“It will be possible to hire a certified electrician to teach high school English under the innovative districts proposal.” That was one charge made during open forum at this month’s Kansas State Board of Education meeting.
Later that morning, incoming Kansas Education Commissioner Randy Watkins spoke for the Coalition of Innovative School Districts (CISD) and asserted that was not the intention.
But we run schools (and other government enterprises) based on the letter of the law and not intentions. So, yes, CISD schools could hire electricians to teach English.
CISD invited the Kansas deans of education to a place at the table as a stakeholder. However, in the April 15 letter of invitation, CISD made clear in bold type that “a public innovative district shall be exempt from all laws and rules and regulations that are applicable to school districts.” So, yes, the education deans are invited to the table, but they will be eating what the CISD serves up.
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The 2013 state law pretty much makes the involvement of any “stakeholders” moot. That includes teachers who are concerned with having incompetent colleagues, or parents worried about their child’s teachers.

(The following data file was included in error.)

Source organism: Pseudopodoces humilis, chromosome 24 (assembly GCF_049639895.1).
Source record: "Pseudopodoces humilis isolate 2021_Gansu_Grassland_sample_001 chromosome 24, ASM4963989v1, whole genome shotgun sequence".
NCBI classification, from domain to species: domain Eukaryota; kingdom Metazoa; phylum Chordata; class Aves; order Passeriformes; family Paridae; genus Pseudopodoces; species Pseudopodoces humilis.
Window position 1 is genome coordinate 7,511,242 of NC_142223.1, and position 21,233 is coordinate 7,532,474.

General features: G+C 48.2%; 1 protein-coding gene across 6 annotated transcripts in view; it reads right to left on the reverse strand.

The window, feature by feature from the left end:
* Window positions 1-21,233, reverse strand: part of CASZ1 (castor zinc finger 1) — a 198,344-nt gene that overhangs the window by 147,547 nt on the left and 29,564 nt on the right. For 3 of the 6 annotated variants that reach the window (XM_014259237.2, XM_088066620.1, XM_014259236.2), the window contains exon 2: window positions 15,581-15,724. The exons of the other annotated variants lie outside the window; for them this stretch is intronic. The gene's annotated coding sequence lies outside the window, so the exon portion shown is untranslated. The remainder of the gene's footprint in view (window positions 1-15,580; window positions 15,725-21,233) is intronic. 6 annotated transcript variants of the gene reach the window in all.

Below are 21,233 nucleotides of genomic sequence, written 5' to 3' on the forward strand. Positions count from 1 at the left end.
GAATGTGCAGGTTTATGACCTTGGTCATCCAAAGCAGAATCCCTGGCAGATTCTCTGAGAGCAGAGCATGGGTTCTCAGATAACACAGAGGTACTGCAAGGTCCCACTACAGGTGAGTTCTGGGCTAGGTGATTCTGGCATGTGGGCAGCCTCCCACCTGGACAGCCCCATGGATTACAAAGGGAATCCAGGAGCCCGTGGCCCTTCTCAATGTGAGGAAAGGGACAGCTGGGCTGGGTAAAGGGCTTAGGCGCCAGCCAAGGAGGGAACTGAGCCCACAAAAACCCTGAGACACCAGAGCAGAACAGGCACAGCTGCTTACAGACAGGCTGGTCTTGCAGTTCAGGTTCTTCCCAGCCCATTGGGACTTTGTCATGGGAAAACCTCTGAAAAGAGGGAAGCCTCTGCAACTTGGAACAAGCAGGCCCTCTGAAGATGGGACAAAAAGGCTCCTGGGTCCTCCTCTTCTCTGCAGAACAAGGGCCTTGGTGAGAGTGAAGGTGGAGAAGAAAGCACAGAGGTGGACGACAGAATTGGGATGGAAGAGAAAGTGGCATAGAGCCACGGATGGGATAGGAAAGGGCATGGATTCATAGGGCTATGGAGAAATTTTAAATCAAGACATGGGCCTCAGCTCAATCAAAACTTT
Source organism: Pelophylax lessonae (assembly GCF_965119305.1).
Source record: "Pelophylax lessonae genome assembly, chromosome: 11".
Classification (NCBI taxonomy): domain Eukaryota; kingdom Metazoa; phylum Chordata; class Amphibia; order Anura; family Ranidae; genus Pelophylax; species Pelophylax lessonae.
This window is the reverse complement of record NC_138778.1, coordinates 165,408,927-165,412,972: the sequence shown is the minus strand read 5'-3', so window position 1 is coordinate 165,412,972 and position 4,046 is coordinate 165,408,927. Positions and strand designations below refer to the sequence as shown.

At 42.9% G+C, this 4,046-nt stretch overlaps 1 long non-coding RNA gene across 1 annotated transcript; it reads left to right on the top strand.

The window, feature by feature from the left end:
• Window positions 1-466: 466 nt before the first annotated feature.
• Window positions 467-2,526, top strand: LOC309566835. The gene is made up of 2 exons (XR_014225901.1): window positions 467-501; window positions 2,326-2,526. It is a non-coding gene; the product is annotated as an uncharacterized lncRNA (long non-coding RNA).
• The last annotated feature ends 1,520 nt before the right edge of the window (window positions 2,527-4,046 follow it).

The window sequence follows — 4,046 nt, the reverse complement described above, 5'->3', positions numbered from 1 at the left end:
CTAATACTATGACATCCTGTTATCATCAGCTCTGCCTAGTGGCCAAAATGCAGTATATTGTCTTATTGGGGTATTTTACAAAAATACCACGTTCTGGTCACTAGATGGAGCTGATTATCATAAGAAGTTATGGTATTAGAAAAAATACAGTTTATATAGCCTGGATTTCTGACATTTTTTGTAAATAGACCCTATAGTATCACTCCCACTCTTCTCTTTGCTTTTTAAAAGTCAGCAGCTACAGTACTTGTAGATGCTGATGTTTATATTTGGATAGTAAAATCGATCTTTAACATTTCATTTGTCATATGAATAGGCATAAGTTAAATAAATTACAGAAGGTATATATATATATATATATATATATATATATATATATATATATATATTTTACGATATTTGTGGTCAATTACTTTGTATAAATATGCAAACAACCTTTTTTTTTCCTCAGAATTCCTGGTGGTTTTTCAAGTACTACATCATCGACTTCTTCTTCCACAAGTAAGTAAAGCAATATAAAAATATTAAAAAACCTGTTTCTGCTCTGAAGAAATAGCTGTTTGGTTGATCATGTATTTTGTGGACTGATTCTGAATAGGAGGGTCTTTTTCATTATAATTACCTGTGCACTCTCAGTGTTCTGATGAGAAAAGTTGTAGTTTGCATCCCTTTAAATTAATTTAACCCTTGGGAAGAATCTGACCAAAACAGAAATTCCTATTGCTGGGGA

The intent of CISD members varies greatly. The two big districts at the east edge of Kansas want the money that comes with being “innovative.” One superintendent was very clear in her request for funds to pay for concurrent enrollment course work for poor students. For these two districts, it is a disadvantage if the number of innovative schools grows, as it would dilute the innovation money.
On the other side is the original proposal by the Hugoton school district that reflects a completely different widespread shortage of qualified teachers in rural areas. If Hugoton administrators got permission to “grow their own” teachers and license them locally – so a teacher could not teach in any other district – half of the rural Kansas districts would be eager to join in this ability to hire non-licensed and even non-degreed “teachers” and keep them from leaving.
Why would any superintendent want to hire an unqualified teacher? A shortage is growing nationwide. Nearly every state is issuing permits and emergency teaching licenses to staff classrooms. However, these states do not declare the permit teacher to be a fully qualified teacher, making the shortage go away on paper. Kansas will.
Advocates for CISD declare that these school administrators will be held to higher standards, and the CISD bylaws talk of “meeting the standards for math and reading” as well as “showing improvement in the percentage of graduates enlisting in the military or completing postsecondary programs.” Not only is this more “teaching to the test” in two narrow areas, it ignores science, music, art, social studies, special education and other areas.
The Coalition of Innovative School Districts is claiming that it does not intend to deprofessionalize teaching, saying “trust us.”
But its proposals on paper say the opposite.
John Richard Schrock of Emporia trains biology teachers.